Spell or Die!

If you are a grad student (I don’t pretend faculty read my blog) at a research-based university, it’s likely that you have heard the adage “Publish or die.” Well, the precept isn’t entirely true. After all, a “good” student will still be granted a PhD, published or not. The unpublished won’t be getting those top tier post-doc positions, but there are plenty of opportunities for a PhD student from a respectable university. What’s more detrimental for an aspiring doctoral student is the mastery of vocabulary, grammar, and spelling. Straight up, if you don’t get a reasonable score on the GRE (where over half the test is based on those factors), you die. Let’s face it, if your bachelors degree wasn’t in engineering, it amounts to shit.

I say you this — what the hell? If I was in charge of recruitment and acceptance for a graduate program, let’s say a neuroscience PhD program, I’d want the incoming students to have an exceptional understanding of …(get this)… neuroscience. Call me crazy. I would poll my faculty, and ask each of them to produce a list of 10 questions they’d want an incoming student to know. Then I would test potential students based on this pool of questions.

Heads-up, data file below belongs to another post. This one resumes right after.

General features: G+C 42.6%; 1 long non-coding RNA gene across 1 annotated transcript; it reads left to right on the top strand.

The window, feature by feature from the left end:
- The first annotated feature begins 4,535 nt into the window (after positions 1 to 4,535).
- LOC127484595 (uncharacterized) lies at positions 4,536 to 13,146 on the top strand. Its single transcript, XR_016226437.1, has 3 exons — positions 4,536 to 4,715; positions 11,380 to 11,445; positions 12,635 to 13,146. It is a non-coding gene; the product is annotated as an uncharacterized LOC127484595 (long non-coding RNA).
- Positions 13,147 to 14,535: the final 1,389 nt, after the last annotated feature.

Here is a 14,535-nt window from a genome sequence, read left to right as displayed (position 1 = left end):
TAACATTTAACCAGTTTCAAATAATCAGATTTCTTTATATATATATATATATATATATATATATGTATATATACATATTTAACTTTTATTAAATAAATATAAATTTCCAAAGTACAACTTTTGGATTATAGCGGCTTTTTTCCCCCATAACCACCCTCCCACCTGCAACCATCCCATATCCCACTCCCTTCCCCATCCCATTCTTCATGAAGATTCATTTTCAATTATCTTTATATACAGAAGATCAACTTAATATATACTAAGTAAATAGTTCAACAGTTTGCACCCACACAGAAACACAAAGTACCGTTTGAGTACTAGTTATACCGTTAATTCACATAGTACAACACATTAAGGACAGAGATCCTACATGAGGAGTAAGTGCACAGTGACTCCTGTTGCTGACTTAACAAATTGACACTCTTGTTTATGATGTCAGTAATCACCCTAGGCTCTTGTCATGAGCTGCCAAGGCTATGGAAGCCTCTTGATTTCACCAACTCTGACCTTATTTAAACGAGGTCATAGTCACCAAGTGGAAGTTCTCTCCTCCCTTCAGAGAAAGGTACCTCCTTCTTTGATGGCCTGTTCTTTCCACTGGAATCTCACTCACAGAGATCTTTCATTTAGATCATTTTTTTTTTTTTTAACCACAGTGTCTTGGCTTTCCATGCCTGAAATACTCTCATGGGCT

That’s just not how we roll here in the US. Esoteric vocabulary and impeccable grammar, that’s what separates grad students from undergraduates. Though, I’ve never quite understood the point of knowing a word that only 10 percent of aspiring graduate students know. Which means it is a word that nobody fuckin knows. But that’s how the GRE works. If everybody knew the word, then how can we tell if you’re smart!

Here’s the thing, devotees of grammatical studies have not been distinguished for any very remarkable felicities of expression. Correct English is the slang of prigs who wrote history and essays. A man would be a fool if he couldn’t produce and understand words spelled more than one way. It’s a uniquely human phenomenon, the capacity to deduce meaning from cmopeltyl scarbmeled wrods as if spelling is a footnote to an afterthought. But as long as you can looks smart by stealing quotes, substitute big words, and watch those split infinitives, you will do alright my friend. All others will die.